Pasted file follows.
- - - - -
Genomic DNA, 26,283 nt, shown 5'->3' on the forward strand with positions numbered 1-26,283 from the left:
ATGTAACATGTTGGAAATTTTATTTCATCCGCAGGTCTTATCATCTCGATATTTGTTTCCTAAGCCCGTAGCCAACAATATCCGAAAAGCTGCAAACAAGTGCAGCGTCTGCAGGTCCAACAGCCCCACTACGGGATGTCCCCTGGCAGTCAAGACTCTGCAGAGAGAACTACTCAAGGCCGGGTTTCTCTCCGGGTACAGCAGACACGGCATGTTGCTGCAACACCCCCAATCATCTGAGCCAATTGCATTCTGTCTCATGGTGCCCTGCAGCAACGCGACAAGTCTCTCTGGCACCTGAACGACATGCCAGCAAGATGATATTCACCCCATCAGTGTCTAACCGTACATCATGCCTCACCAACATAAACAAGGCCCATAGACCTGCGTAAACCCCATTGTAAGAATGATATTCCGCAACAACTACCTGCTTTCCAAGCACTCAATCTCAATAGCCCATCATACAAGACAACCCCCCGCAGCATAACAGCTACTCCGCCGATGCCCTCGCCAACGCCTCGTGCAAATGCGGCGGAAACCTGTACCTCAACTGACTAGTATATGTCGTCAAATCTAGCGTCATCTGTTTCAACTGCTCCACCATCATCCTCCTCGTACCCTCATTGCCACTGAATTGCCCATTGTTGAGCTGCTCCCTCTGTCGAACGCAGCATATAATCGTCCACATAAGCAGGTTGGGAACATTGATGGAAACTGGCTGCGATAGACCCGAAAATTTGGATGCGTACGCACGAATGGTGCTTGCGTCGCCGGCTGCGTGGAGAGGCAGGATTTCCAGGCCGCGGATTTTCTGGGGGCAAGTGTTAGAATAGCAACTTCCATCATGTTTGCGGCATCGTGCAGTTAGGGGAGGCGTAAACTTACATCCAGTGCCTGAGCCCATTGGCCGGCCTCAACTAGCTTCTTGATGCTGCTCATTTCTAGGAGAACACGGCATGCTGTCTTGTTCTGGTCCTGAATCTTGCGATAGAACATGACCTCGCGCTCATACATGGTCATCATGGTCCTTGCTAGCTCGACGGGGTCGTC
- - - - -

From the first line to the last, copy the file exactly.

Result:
Genomic DNA, 26,283 nt, shown 5'->3' on the forward strand with positions numbered 1-26,283 from the left:
ATGTAACATGTTGGAAATTTTATTTCATCCGCAGGTCTTATCATCTCGATATTTGTTTCCTAAGCCCGTAGCCAACAATATCCGAAAAGCTGCAAACAAGTGCAGCGTCTGCAGGTCCAACAGCCCCACTACGGGATGTCCCCTGGCAGTCAAGACTCTGCAGAGAGAACTACTCAAGGCCGGGTTTCTCTCCGGGTACAGCAGACACGGCATGTTGCTGCAACACCCCCAATCATCTGAGCCAATTGCATTCTGTCTCATGGTGCCCTGCAGCAACGCGACAAGTCTCTCTGGCACCTGAACGACATGCCAGCAAGATGATATTCACCCCATCAGTGTCTAACCGTACATCATGCCTCACCAACATAAACAAGGCCCATAGACCTGCGTAAACCCCATTGTAAGAATGATATTCCGCAACAACTACCTGCTTTCCAAGCACTCAATCTCAATAGCCCATCATACAAGACAACCCCCCGCAGCATAACAGCTACTCCGCCGATGCCCTCGCCAACGCCTCGTGCAAATGCGGCGGAAACCTGTACCTCAACTGACTAGTATATGTCGTCAAATCTAGCGTCATCTGTTTCAACTGCTCCACCATCATCCTCCTCGTACCCTCATTGCCACTGAATTGCCCATTGTTGAGCTGCTCCCTCTGTCGAACGCAGCATATAATCGTCCACATAAGCAGGTTGGGAACATTGATGGAAACTGGCTGCGATAGACCCGAAAATTTGGATGCGTACGCACGAATGGTGCTTGCGTCGCCGGCTGCGTGGAGAGGCAGGATTTCCAGGCCGCGGATTTTCTGGGGGCAAGTGTTAGAATAGCAACTTCCATCATGTTTGCGGCATCGTGCAGTTAGGGGAGGCGTAAACTTACATCCAGTGCCTGAGCCCATTGGCCGGCCTCAACTAGCTTCTTGATGCTGCTCATTTCTAGGAGAACACGGCATGCTGTCTTGTTCTGGTCCTGAATCTTGCGATAGAACATGACCTCGCGCTCATACATGGTCATCATGGTCCTTGCTAGCTCGACGGGGTCGTC